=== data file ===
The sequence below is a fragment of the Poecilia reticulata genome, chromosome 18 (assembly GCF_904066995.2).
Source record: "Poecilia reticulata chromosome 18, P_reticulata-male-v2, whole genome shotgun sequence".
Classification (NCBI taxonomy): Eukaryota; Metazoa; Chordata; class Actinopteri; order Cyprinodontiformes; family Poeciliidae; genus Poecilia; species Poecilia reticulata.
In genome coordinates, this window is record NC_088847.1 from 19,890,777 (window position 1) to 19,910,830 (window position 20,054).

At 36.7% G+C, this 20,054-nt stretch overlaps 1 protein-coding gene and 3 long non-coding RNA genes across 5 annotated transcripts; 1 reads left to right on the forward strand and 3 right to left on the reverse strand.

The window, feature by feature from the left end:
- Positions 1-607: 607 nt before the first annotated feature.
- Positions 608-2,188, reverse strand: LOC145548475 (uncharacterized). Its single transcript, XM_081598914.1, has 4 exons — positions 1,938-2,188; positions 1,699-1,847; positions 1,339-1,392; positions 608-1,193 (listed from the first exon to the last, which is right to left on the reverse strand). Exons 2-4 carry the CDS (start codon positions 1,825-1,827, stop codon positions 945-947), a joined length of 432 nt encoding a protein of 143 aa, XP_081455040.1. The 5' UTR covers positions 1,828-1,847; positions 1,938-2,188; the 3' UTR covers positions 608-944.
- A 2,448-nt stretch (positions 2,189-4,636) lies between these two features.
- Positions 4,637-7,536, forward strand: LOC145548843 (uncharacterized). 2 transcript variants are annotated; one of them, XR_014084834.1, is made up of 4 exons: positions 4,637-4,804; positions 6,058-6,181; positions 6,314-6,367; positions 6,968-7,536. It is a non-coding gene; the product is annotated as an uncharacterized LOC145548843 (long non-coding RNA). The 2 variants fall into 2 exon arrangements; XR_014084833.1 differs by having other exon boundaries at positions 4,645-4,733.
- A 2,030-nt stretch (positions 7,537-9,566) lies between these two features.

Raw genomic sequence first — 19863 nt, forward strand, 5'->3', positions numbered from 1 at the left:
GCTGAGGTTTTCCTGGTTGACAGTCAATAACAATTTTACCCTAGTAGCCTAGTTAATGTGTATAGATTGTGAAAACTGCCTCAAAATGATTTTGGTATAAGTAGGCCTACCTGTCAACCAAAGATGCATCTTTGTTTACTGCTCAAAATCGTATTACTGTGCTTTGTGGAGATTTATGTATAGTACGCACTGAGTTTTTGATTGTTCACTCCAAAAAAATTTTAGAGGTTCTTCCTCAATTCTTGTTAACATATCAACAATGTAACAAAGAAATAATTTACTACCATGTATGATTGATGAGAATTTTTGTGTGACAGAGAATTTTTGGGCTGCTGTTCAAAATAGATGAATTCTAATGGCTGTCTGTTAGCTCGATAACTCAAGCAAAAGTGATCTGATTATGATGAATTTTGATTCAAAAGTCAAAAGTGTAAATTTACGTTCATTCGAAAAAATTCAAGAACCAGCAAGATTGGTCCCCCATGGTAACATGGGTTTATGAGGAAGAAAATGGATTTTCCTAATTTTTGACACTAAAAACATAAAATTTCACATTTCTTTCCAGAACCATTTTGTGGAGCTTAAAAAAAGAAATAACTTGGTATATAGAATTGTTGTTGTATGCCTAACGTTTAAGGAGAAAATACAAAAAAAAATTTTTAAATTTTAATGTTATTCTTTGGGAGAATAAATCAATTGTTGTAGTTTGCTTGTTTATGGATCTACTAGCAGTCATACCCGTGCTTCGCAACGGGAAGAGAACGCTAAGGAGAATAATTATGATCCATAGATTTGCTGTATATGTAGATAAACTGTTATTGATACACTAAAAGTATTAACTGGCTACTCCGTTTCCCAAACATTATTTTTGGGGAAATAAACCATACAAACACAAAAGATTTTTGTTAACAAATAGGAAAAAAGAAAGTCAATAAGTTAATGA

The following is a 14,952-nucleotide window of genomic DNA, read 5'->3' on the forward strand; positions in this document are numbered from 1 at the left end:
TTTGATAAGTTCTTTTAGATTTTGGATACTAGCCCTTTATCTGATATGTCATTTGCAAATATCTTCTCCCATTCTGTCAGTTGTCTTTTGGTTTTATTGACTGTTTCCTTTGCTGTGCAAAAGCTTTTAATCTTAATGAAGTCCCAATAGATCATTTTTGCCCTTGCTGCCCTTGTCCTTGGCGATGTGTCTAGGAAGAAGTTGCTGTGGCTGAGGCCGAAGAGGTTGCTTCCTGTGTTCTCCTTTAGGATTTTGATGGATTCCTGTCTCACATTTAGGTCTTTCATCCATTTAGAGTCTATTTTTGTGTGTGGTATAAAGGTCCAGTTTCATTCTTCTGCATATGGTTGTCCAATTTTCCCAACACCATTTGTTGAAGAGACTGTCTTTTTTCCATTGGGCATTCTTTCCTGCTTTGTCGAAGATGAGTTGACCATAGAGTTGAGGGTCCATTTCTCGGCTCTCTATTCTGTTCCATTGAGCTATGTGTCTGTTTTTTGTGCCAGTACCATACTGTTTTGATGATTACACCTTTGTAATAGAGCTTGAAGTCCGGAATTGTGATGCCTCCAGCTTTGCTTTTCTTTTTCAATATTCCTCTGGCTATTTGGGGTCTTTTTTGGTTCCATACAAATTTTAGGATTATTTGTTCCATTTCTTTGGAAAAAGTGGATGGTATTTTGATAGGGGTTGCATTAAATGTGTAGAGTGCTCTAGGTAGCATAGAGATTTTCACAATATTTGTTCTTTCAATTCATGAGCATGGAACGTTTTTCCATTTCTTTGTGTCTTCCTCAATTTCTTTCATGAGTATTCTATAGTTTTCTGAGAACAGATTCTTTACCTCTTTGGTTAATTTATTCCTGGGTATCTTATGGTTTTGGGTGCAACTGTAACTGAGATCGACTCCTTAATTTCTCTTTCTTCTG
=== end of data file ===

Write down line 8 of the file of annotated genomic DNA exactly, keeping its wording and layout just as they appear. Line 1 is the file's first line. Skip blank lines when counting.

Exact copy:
- Positions 608-2,188, reverse strand: LOC145548475 (uncharacterized). Its single transcript, XM_081598914.1, has 4 exons — positions 1,938-2,188; positions 1,699-1,847; positions 1,339-1,392; positions 608-1,193 (listed from the first exon to the last, which is right to left on the reverse strand). Exons 2-4 carry the CDS (start codon positions 1,825-1,827, stop codon positions 945-947), a joined length of 432 nt encoding a protein of 143 aa, XP_081455040.1. The 5' UTR covers positions 1,828-1,847; positions 1,938-2,188; the 3' UTR covers positions 608-944.